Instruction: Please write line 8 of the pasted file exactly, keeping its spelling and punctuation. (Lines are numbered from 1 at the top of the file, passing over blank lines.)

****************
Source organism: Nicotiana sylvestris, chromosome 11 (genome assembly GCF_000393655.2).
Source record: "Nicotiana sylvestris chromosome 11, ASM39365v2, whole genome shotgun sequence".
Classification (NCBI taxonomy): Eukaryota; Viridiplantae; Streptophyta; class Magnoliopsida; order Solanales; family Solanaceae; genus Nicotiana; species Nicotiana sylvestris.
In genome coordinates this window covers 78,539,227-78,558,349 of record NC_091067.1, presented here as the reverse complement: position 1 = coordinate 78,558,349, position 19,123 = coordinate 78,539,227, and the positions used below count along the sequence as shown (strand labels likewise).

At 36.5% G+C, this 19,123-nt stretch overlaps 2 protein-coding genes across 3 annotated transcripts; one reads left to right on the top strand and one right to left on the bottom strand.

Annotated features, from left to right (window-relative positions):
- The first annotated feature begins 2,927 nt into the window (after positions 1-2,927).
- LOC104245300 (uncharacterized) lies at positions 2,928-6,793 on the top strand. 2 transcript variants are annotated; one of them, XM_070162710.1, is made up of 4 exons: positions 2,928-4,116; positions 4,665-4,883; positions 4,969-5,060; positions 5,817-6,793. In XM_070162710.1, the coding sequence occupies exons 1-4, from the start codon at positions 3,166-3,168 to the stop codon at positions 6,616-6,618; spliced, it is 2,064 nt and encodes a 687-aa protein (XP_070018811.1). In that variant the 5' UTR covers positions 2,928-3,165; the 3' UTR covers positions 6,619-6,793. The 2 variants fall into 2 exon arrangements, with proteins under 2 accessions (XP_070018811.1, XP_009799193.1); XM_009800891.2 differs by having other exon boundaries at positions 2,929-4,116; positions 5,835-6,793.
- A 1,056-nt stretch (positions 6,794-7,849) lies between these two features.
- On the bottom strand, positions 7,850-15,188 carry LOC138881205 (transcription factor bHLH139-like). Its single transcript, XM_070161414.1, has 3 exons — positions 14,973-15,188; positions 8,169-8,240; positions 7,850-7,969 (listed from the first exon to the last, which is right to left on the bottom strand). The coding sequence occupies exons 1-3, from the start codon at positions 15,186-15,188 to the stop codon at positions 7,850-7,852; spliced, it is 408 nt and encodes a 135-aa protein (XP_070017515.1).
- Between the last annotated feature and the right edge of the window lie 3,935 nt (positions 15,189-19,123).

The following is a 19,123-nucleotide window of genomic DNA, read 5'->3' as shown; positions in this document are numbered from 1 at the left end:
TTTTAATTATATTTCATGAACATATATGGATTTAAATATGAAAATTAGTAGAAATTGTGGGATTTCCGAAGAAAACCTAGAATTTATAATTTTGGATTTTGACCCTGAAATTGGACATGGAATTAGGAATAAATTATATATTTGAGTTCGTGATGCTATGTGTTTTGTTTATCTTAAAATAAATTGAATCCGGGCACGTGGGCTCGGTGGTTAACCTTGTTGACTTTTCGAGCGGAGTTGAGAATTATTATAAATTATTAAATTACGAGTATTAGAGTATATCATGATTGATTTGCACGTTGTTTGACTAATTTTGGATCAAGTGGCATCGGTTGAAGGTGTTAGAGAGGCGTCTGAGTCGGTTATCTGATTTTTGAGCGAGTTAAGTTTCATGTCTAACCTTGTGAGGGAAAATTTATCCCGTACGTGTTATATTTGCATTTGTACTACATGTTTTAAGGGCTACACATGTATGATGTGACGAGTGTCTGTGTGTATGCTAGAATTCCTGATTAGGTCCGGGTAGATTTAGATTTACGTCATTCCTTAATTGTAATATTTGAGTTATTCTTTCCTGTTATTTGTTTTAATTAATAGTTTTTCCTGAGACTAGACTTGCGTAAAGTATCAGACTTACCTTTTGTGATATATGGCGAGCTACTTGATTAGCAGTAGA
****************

- LOC104245300 (uncharacterized) lies at positions 2,928-6,793 on the top strand. 2 transcript variants are annotated; one of them, XM_070162710.1, is made up of 4 exons: positions 2,928-4,116; positions 4,665-4,883; positions 4,969-5,060; positions 5,817-6,793. In XM_070162710.1, the coding sequence occupies exons 1-4, from the start codon at positions 3,166-3,168 to the stop codon at positions 6,616-6,618; spliced, it is 2,064 nt and encodes a 687-aa protein (XP_070018811.1). In that variant the 5' UTR covers positions 2,928-3,165; the 3' UTR covers positions 6,619-6,793. The 2 variants fall into 2 exon arrangements, with proteins under 2 accessions (XP_070018811.1, XP_009799193.1); XM_009800891.2 differs by having other exon boundaries at positions 2,929-4,116; positions 5,835-6,793.